[Letha Wilson – Colorado Purple]
Vik Muniz: The Unbearable Likeness of Being
While some artists (Picasso, Pollock and Warhol) loom larger than life in our cultural memory, it is only a precious few whose names are actually preserved for posterity. This is why, every once in awhile, one should look back at those artists who were lost to history and bring their unique, if limited achievements to light.
You Need This: Death of the Author
Roland Barthes wrote this in 1967 on the position of the author in our modern society. A critique of the individual genius our culture likes to attribute to artists and authors. This is a great read on originality and attribution in the arts. This is a history lesson as well as a brilliant way to attack the problem of being a creator in a time of post-modernism and genre-mashing combination culture. A brilliant examination of our ever changing role as an author.
[Robert Gober – Forrest, 1991/ Untitled, 1991]
The Heart is Not a Metaphor: Robert Gober Retrospective
This show just finished its run at the MOMA in NYC. An antagonist and an absurdist, Gober’s strange realism and sculptural works take on the a whole new dimension being shown in succession at the MOMA. His arrangements set the tone for his work, often awkward proposals to stretch the viewers anticipation and acknowledgement of the real and absurd. His figures facedown, trapped in the structure of the wall, give a sense of futility and comedy to the everyday.
[Edgar Saner – Untitled]
South Dakota is not exactly known as a haven for the arts. This is not to say, however, that the state does not have its own rich artistic heritage. To find evidence to the contrary, one need only to take a trip to the South Dakota Art Museum.
Nestled on the campus of South Dakota State University in Brookings, the museum recently achieved national accreditation for the fifth time in its history, and there can be no wonder why, given the troves of unexpectedly great artwork stored within its walls.
The South Dakota Art Museum is perhaps best known for housing the most extensive collection of works by South Dakota’s first landmark artist, Harvey Dunn (1884-1952), all of which were on display until January 10.
Dunn (who was born on a homestead near Manchester, SD and graduated from South Dakota Agricultural College) spent most of his career as a Continue reading Frontier Dreams: The Prairie Art of Harvey Dunn
Artists have special access to their third eye. There is this intuitive union of looking beyond the immediate, and yet remaining fully absorbed in the present. Inspiration is in even the most mundane of endeavors—nature boasts a plentiful palette, and a muse can be an ephemeral thing. It is about looking beyond what you think you know, and possessing the inquisitive nature to understand something other than what it may appear to be. Art is about pushing yourself through the struggles, searching for the answers to questions you haven’t even asked.
Andrew Billion knows how to look, how to push himself in the search. It appears he is not afraid of the unknown, or the daunting task of conquering new endeavors. He just takes it in stride with a big warm smile. Andrew is a painter, and as of late, a potter. He is prolific in production, and modest in promotion. His study methods may be unconventional, but to say they are effective would be an understatement. Speaking with Andrew reminded me that I can do anything, if I only put in the time. How will you use your time this year? Please read on, reflect, and enjoy! ~Amy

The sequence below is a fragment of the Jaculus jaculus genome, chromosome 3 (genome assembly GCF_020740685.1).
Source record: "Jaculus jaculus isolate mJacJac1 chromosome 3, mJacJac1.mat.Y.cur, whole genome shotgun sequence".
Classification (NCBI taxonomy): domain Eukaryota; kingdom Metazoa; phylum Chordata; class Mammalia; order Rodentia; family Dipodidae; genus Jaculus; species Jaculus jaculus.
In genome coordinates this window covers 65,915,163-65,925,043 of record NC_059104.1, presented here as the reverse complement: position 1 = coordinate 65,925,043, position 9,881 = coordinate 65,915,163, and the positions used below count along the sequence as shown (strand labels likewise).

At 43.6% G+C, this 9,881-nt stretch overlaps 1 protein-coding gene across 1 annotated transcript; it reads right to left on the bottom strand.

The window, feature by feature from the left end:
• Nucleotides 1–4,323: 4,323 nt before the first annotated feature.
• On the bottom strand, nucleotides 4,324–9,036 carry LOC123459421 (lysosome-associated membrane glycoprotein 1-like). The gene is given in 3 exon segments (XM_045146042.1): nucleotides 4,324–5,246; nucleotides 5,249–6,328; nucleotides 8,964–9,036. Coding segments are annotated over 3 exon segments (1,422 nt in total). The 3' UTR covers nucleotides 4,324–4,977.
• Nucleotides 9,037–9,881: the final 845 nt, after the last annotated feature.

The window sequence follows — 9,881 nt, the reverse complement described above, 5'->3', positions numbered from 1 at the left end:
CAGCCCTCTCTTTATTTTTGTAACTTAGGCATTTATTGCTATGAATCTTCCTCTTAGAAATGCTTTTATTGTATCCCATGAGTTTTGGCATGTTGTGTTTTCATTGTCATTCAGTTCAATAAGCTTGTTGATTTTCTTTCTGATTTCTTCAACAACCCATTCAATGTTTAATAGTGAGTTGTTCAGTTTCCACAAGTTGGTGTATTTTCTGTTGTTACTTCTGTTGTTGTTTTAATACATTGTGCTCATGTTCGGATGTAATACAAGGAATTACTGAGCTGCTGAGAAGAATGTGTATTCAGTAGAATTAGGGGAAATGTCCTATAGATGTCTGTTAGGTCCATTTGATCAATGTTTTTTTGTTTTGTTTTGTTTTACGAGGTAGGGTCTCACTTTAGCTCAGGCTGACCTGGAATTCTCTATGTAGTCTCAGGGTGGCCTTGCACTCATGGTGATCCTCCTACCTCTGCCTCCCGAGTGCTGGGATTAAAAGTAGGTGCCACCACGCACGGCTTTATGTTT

[Charlie Immer – Melt]
Advice from the Master: Critic and Sage Hal Foster
” If it’s not critical, it’s not criticism; it’s just commentary or opinion. That doesn’t mean criticism has to be negative in the sense of pejorative; in fact, it can be affirmative if its negativity is clarifying—explosions clear the air! I don’t write to be pejorative or positive in any case; that never motivates me. What gets me going is to grasp the new thing—an idea, an affect, some mix of the two—that a work expresses but doesn’t articulate. ” – Hal Foster
As artists, sometimes it feels like we’re paddling upstream. All of the work we do for one piece, or one show might give us very little return. We could easily turn into existentialists, banging our heads against the walls, and wondering what the next step is. Most of the time the answer is simple: make work every day and then get out there and show your work again and again. Marc Wagner can attest to that. He recommends it.
Marc is an important ingredient to the Sioux Falls art scene soup. Chipper, inspirational, and knowledgeable only begins to describe Marc, but I encourage you to get to know him; seek him out and spend some time around him because when I do, I’m better for it.~Jess
Who Has the Cure: Zombie Formalism
This phrase Zombie Formalism is continually popping up and it sounds derogatory. I have found it in the Jerry Saltz article in Vulture, Zombie on the Walls, it was discussed on a panel hosted by the School of Visual Arts (SVA). Whereas the SVA panel keeps it on the lighter side, Saltz seems to have a distaste for the newly coined movement. Here is an overview of the panel at SVA done by Howard Hurst for Hyperallergic. Continue reading An Ear to the Ground #21